Chris Tremlett toils to prove Ashes fitness as Notts turn the screw

Surrey 198 Nottinghamshire 360-6

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The Independent Online

If Chris Tremlett, one of England's heroes in Australia in 2010-11, is to have a part to play in this summer's Ashes series, then it is probably just as well that he had to endure a long, hot day in the field here.

Hard work is what Tremlett, 31, needs most if he is to force his way back into England's Test plans – especially since the emergence of another fast bowling giant, Warwickshire's Ulsterman Boyd Rankin, who was included in the squad to play in the recent Ashes warm-up game against Essex.

The word is that England, in fact, would most like to have Tremlett available for the return Ashes series in Australia at the end of the year, but first the man who took 17 wickets in only three Tests when the urn was retained in style two winters ago must prove he is back to his best at county level.

It was a day of unremitting toil for Tremlett, and for Surrey, as Nottinghamshire moved remorselessly into a winning position at 360 for 6 – a lead of 162 – with Steven Mullaney and Samit Patel to the fore. Mullaney scored 104 in only his second game as an opening batsman in the County Championship, while the estimable Patel remained 87 not out at the close.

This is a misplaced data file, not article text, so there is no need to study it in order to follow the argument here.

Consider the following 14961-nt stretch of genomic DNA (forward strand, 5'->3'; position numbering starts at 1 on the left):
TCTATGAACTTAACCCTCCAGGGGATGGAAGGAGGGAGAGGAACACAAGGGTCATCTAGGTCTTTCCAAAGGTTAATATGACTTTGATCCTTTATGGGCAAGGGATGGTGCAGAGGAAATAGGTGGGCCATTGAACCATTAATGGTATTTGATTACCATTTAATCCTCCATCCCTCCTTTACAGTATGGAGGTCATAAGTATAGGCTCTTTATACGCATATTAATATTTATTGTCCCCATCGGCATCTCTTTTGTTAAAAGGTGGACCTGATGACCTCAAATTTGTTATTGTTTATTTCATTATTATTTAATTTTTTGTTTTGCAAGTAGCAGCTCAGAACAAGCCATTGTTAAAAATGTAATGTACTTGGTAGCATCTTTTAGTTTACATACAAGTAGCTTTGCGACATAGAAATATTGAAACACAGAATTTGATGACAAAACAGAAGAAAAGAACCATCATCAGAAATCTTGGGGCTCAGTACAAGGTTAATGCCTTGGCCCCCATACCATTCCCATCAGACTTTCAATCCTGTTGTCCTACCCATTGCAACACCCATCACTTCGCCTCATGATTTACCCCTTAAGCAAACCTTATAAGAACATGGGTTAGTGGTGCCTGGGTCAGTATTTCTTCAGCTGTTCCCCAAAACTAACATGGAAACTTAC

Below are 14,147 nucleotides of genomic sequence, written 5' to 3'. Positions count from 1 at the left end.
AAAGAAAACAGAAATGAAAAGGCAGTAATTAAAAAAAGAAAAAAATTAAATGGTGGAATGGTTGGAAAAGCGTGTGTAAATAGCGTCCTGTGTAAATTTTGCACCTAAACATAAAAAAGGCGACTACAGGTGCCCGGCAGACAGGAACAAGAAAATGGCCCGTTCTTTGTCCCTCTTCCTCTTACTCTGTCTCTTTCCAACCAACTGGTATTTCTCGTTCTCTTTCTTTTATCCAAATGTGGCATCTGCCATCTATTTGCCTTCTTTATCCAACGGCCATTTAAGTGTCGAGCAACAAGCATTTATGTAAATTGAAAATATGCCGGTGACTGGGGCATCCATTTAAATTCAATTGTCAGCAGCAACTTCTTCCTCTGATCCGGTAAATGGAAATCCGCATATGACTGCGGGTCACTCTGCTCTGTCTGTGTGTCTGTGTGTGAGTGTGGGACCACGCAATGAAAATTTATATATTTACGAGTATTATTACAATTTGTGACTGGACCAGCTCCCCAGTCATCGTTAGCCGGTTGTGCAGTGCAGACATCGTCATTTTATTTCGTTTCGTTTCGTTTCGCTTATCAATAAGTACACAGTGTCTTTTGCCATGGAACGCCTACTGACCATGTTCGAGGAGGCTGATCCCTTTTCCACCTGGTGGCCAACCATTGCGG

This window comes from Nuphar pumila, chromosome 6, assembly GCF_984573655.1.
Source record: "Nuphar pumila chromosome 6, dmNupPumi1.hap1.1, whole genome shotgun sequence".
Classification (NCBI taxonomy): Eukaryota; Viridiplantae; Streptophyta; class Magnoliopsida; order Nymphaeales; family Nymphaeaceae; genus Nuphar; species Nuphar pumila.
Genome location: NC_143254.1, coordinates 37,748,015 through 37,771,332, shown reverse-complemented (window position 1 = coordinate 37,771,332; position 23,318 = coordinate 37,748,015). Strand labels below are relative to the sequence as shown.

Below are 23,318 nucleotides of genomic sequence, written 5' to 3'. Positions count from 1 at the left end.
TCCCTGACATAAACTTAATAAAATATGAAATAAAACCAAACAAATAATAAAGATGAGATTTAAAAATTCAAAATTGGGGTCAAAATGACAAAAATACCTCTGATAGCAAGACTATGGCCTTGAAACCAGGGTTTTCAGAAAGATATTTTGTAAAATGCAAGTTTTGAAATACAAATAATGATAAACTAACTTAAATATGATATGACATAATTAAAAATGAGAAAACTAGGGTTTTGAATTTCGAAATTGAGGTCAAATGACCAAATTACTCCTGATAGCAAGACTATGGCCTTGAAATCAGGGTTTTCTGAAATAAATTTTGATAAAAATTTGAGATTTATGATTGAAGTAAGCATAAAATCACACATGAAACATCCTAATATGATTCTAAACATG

James Whitaker, the England selector, may have been on the ground to keep tabs on Tremlett, but he will surely have also noted Patel's highly professional performance with the bat, which followed the scalp of Ricky Ponting with his left-arm spin on Monday, and in particular the way the heat of the day did not seem to weary him in the slightest.

Yet if Patel has arguably missed out on a significant number of additional England appearances because of fitness issues, there is no doubt that Tremlett's international career has been savagely cut back owing to a body that has regularly let him down.

Tremlett, indeed, has played just 11 Tests – the last against Pakistan in January last year – but his record of 49 wickets at an average of 26.75 neatly illustrates why England will not give up on him yet. This was his seventh championship outing of the summer – he made only one in 2012 after enduring surgery for both a disc problem in his back and a torn knee cartilage, plus the subsequent rehabilitations – but is on record as saying recently that he feels on course for a full recovery from the latest injury setbacks to afflict him.

His 3 for 71 from 23 overs was certainly evidence of progress being made – he took the wickets of Riki Wessels, Michael Lumb and Chris Read, all with excellent deliveries – but it was odd that he did not bowl until the 17th over of the day after Nottinghamshire resumed on 50 without loss, pinning Wessels lbw for 47 with his first ball.